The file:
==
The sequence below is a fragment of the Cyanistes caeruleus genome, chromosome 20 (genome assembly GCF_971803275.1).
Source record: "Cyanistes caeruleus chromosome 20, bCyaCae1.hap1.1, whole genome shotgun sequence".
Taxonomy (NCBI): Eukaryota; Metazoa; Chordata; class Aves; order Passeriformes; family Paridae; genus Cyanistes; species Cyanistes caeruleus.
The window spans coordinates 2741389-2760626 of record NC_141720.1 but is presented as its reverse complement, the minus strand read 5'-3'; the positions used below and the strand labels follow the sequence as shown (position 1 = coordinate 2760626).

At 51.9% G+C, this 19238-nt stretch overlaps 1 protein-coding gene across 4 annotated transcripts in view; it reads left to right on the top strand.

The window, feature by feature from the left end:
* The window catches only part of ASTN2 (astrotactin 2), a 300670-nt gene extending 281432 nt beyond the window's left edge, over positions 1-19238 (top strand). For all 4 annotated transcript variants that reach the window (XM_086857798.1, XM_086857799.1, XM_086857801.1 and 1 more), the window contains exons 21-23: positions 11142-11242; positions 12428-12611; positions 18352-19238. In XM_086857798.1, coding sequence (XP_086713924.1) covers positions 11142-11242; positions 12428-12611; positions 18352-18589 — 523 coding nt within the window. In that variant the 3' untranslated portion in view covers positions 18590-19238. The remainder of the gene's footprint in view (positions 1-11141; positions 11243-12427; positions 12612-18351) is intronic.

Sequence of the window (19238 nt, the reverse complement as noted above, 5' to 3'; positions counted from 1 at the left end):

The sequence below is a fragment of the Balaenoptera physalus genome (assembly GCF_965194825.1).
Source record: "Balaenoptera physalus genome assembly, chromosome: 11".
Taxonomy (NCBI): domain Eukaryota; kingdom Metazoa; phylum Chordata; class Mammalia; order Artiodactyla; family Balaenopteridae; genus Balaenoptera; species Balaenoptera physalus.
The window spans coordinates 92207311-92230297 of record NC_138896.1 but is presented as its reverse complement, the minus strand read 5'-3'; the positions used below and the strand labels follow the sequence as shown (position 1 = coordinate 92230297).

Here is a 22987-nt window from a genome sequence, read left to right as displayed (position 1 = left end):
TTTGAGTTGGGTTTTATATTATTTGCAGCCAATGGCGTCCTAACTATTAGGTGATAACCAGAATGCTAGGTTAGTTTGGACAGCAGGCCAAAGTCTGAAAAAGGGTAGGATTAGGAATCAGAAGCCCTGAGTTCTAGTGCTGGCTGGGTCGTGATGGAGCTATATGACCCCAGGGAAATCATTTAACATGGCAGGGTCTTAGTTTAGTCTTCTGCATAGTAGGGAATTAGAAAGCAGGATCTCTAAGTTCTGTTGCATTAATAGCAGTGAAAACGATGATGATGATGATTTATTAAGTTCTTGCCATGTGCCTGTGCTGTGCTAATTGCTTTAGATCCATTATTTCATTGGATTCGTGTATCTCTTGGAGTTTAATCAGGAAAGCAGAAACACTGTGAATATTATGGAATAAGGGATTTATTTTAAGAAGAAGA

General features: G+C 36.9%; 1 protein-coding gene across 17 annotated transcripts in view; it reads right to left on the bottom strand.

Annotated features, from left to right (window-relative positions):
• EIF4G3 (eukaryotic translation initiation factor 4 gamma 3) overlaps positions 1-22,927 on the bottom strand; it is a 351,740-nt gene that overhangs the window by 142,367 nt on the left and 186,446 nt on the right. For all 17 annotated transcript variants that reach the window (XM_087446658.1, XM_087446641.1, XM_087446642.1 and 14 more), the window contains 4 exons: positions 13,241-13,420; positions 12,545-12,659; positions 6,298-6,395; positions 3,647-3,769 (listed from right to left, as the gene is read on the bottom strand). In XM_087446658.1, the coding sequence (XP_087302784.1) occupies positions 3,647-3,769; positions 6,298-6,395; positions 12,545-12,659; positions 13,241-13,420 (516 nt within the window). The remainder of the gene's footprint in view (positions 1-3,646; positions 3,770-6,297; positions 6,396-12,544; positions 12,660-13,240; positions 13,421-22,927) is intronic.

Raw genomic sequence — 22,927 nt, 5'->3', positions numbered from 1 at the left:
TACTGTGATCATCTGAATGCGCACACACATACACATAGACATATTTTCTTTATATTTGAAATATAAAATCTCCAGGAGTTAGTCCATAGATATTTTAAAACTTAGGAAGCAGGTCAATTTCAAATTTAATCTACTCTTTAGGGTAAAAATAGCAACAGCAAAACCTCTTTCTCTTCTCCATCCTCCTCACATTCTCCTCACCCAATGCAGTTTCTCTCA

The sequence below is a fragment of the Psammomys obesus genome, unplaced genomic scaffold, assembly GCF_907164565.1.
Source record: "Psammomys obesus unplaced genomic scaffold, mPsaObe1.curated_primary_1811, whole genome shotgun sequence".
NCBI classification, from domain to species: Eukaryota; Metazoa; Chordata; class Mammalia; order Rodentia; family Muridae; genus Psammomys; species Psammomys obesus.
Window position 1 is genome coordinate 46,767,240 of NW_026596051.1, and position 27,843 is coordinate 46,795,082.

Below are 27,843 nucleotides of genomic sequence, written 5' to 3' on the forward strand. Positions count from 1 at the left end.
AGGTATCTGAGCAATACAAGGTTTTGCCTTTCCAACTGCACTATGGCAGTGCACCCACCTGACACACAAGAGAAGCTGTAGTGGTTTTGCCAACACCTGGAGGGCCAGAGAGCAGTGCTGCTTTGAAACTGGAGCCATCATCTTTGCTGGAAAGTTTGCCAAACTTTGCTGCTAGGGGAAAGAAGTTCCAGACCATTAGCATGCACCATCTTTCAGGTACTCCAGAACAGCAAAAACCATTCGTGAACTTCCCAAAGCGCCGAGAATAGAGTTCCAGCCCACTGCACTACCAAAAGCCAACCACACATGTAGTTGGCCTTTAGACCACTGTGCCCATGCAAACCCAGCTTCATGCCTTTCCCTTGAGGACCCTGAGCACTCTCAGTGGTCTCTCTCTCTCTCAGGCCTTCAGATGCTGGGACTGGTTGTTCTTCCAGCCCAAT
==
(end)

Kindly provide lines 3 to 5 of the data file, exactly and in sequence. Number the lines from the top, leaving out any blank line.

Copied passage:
Taxonomy (NCBI): Eukaryota; Metazoa; Chordata; class Aves; order Passeriformes; family Paridae; genus Cyanistes; species Cyanistes caeruleus.
The window spans coordinates 2741389-2760626 of record NC_141720.1 but is presented as its reverse complement, the minus strand read 5'-3'; the positions used below and the strand labels follow the sequence as shown (position 1 = coordinate 2760626).

At 51.9% G+C, this 19238-nt stretch overlaps 1 protein-coding gene across 4 annotated transcripts in view; it reads left to right on the top strand.